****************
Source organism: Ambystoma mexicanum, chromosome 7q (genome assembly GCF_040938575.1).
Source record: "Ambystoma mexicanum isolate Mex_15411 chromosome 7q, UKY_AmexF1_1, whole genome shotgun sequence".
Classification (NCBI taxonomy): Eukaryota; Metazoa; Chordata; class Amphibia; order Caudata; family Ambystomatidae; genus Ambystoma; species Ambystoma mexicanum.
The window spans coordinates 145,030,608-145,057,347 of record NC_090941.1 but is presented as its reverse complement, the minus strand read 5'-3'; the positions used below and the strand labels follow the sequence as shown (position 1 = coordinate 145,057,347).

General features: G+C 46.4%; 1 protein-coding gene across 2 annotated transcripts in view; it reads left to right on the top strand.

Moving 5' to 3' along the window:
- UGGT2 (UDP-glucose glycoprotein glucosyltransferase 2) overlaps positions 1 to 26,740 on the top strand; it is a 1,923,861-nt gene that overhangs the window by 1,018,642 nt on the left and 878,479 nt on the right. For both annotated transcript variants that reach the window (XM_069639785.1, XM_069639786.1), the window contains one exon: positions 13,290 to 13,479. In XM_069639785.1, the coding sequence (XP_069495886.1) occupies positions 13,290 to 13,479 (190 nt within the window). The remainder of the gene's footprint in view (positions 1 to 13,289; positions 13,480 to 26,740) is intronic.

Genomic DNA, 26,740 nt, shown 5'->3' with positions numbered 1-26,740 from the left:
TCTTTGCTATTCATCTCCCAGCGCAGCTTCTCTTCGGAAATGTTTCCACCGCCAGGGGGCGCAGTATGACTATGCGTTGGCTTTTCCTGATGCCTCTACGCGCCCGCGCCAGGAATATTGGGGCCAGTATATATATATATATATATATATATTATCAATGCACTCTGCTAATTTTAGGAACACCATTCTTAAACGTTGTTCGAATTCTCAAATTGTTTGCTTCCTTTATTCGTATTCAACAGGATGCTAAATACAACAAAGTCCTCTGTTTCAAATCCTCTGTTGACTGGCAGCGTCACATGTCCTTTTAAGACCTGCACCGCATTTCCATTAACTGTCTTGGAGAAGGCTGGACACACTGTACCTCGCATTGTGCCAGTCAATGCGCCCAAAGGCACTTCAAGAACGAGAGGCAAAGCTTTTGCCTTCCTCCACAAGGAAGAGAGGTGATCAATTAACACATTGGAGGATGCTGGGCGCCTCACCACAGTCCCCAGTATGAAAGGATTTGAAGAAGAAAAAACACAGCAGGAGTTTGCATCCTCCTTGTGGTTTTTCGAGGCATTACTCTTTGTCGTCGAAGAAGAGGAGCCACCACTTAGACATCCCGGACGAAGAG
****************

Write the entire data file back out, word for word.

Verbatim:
Source organism: Ambystoma mexicanum, chromosome 7q (genome assembly GCF_040938575.1).
Source record: "Ambystoma mexicanum isolate Mex_15411 chromosome 7q, UKY_AmexF1_1, whole genome shotgun sequence".
Classification (NCBI taxonomy): Eukaryota; Metazoa; Chordata; class Amphibia; order Caudata; family Ambystomatidae; genus Ambystoma; species Ambystoma mexicanum.
The window spans coordinates 145,030,608-145,057,347 of record NC_090941.1 but is presented as its reverse complement, the minus strand read 5'-3'; the positions used below and the strand labels follow the sequence as shown (position 1 = coordinate 145,057,347).

General features: G+C 46.4%; 1 protein-coding gene across 2 annotated transcripts in view; it reads left to right on the top strand.

Moving 5' to 3' along the window:
- UGGT2 (UDP-glucose glycoprotein glucosyltransferase 2) overlaps positions 1 to 26,740 on the top strand; it is a 1,923,861-nt gene that overhangs the window by 1,018,642 nt on the left and 878,479 nt on the right. For both annotated transcript variants that reach the window (XM_069639785.1, XM_069639786.1), the window contains one exon: positions 13,290 to 13,479. In XM_069639785.1, the coding sequence (XP_069495886.1) occupies positions 13,290 to 13,479 (190 nt within the window). The remainder of the gene's footprint in view (positions 1 to 13,289; positions 13,480 to 26,740) is intronic.

Genomic DNA, 26,740 nt, shown 5'->3' with positions numbered 1-26,740 from the left:
TCTTTGCTATTCATCTCCCAGCGCAGCTTCTCTTCGGAAATGTTTCCACCGCCAGGGGGCGCAGTATGACTATGCGTTGGCTTTTCCTGATGCCTCTACGCGCCCGCGCCAGGAATATTGGGGCCAGTATATATATATATATATATATATATTATCAATGCACTCTGCTAATTTTAGGAACACCATTCTTAAACGTTGTTCGAATTCTCAAATTGTTTGCTTCCTTTATTCGTATTCAACAGGATGCTAAATACAACAAAGTCCTCTGTTTCAAATCCTCTGTTGACTGGCAGCGTCACATGTCCTTTTAAGACCTGCACCGCATTTCCATTAACTGTCTTGGAGAAGGCTGGACACACTGTACCTCGCATTGTGCCAGTCAATGCGCCCAAAGGCACTTCAAGAACGAGAGGCAAAGCTTTTGCCTTCCTCCACAAGGAAGAGAGGTGATCAATTAACACATTGGAGGATGCTGGGCGCCTCACCACAGTCCCCAGTATGAAAGGATTTGAAGAAGAAAAAACACAGCAGGAGTTTGCATCCTCCTTGTGGTTTTTCGAGGCATTACTCTTTGTCGTCGAAGAAGAGGAGCCACCACTTAGACATCCCGGACGAAGAG